In Harvard lecture, Correa emphasizes Ecuador’s economic improvements and defends his policies

Apr 10, 2014 | 0 comments

In a speech that echoed an op-ed article published Wednesday in the Boston Globe, Ecuador President Rafael Correa told an audience at the John F. Kennedy Jr. Forum Wednesday night that the economic situation in Ecuador has improved rapidly over the last few years, but is still inhibited by economic, political, and legal inequalities.
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Although Kennedy School of Government Dean David T. Ellwood ’75 introduced Correa as a controversial figure, the Ecuadorian president’s 50-minute speech, which was delivered in English, avoided most of the controversial topics, such as human rights and freedom of speech infringement, which have caused some U.S. citizens to view his presidency as corrupt and authoritarian.

Audience members nevertheless used the 30-minute question and answer segment at the end of the speech to inquire about Correa’s policies.

When a Kennedy School student in the audience asked Correa about Ecuador’s increasing infringement on the freedom of the press, Correa responded, “that is not true, I don’t know who tells you that.”

“Come to our country,” he added. “You will see yourself.”

Most of Correa’s speech highlighted the improving situation in Ecuador, including a sharp decrease in poverty levels and increase in higher education. The event began with a short tourism advertisement highlighting the natural beauties of Ecuador with the message, “All you need is Ecuador. Ecuador is all you need.”

Correa took pride in distancing himself from the presidents that led Ecuador before the new constitution was written and put into place soon after Correa took office in 2007.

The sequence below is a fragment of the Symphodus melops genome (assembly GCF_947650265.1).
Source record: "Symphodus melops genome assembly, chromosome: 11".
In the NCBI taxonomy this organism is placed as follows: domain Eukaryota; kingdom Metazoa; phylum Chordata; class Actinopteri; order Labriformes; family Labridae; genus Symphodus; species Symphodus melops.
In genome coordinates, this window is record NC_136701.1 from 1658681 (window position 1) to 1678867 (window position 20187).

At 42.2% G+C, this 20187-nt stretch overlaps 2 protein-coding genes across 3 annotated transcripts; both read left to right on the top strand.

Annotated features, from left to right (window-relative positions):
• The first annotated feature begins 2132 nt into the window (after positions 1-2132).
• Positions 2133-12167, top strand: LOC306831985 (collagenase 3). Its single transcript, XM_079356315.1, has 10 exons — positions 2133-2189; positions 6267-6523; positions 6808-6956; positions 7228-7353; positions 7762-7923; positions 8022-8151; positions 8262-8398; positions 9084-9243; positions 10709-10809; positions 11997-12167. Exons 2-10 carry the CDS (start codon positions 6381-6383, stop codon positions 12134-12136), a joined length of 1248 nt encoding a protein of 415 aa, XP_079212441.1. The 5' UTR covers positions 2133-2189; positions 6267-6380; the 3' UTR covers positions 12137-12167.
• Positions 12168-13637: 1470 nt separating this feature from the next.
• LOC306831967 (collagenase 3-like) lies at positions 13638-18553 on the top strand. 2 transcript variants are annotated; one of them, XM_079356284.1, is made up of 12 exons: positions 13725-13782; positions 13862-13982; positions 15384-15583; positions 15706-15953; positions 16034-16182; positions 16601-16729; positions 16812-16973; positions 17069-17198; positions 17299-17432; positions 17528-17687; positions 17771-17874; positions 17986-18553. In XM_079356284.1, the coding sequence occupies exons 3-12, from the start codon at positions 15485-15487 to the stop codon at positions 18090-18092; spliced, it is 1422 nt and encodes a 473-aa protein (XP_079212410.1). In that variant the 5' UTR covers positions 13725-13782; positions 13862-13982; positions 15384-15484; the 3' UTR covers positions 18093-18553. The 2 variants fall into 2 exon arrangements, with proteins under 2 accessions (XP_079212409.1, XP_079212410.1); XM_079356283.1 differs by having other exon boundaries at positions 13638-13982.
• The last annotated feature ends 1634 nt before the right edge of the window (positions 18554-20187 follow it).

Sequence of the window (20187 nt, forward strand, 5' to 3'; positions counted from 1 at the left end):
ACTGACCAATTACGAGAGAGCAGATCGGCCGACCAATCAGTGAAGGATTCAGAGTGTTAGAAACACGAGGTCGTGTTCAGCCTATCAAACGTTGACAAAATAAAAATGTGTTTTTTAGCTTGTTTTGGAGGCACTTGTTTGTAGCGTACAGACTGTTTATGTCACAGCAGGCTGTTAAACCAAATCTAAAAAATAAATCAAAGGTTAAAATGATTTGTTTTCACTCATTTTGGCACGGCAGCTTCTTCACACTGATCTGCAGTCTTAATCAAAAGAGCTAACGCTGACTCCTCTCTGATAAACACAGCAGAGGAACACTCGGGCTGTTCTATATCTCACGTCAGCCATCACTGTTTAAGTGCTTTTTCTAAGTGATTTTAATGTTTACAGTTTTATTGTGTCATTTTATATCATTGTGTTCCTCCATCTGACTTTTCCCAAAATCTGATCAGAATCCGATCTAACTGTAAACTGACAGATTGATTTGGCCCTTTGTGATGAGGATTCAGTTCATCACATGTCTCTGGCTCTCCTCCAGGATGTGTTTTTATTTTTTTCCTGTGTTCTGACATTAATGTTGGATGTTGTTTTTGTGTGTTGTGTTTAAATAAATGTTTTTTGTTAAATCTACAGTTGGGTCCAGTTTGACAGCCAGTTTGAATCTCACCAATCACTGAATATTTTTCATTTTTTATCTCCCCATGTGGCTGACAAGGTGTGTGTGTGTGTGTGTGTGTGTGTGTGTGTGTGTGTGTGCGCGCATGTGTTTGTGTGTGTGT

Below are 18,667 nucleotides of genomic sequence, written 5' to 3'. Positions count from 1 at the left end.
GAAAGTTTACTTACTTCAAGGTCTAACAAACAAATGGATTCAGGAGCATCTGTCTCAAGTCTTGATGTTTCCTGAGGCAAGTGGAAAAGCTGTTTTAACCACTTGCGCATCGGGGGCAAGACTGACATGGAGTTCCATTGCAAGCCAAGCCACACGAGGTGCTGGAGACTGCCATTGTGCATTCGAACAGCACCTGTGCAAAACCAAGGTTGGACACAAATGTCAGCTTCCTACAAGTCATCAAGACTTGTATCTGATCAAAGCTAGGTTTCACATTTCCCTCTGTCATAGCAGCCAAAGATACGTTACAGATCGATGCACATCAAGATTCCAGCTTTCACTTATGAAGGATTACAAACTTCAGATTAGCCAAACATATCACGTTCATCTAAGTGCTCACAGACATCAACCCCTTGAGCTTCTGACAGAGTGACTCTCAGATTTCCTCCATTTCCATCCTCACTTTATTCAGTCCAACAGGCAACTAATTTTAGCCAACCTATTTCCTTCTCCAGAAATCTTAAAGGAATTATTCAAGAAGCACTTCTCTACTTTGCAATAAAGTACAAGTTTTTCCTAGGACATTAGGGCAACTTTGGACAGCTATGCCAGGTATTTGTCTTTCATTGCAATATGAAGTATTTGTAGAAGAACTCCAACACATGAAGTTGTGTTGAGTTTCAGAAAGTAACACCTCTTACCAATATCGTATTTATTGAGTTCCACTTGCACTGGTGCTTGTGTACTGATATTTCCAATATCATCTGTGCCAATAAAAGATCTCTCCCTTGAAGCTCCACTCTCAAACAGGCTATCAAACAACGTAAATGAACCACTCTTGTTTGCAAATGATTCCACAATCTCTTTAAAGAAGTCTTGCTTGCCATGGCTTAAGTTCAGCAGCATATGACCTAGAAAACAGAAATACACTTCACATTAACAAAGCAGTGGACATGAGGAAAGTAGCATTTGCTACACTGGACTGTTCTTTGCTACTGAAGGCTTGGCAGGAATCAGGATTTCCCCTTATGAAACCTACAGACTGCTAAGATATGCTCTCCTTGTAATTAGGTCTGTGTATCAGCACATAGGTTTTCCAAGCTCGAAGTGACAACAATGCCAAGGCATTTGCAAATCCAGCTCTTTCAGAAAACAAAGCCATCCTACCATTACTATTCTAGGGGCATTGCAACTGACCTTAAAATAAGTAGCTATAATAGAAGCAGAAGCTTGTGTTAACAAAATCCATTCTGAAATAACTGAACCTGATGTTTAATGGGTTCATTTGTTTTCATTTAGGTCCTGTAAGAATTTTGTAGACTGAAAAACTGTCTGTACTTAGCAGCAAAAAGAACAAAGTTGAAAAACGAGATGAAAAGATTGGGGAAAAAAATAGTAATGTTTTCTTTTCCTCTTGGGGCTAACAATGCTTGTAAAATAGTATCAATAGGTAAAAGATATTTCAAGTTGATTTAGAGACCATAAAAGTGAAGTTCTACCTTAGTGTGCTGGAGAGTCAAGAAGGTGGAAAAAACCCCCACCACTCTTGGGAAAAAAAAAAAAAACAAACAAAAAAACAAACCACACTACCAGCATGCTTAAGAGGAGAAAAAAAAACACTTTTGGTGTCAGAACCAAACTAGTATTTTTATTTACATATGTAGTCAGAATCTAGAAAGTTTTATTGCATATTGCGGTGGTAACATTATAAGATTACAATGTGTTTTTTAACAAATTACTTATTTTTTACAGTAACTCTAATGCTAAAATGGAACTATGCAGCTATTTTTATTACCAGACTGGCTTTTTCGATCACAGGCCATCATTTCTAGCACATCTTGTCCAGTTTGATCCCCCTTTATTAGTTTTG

Citing the fact that Ecuador went through seven presidents in 10 years, Correa emphasized that the current situation in Ecuador is extremely different than it was a decade ago.

“Ecuador was an example of everything that could go wrong with a country,” Correa said. “Today, Ecuador is one of the most distinguished democracies in Latin America.”

According to Correa, democracy is in full effect in Ecuador today.

“Democracy has been freely established in Ecuador. Not only a democracy in the formal sense, but real democracy in terms of people’s access to rights, equal opportunities, and dignified conditions,” Correa said. “This is the so-called Ecuadorian miracle.”

Correa said that it is now time to move Ecuador and its surrounding countries past the inequalities that have been of serious concern over the last several decades, citing a wide disparity in wealth.

“In Latin America, where not just economic but political and legal inequalities plague our continent, seeking justice is the only way to achieve true freedom,” Correa said.

About 1,100 people entered the lottery on the Institute of Politics’ website to attend Correa’s address, but the room was capped at its capacity of 750, according to IOP Director of Communications Esten Perez.

Correa was educated in Latin America, Europe, and the United States, and referred fondly in his speech to his time in the United States as “four of the happiest years of my life.”

He is currently at the beginning of his tour of the Northeast that will include stops at MIT and Yale. He is traveling with a large contingent of ministry and cabinet members including Nathalie Cely, Ecuador’s Ambassador to the United States, all of whom were present at the forum on Wednesday.

Credit: The Harvard Crimson,; Photo caption: Correa speaking at Harvard’s Kennedy Center.


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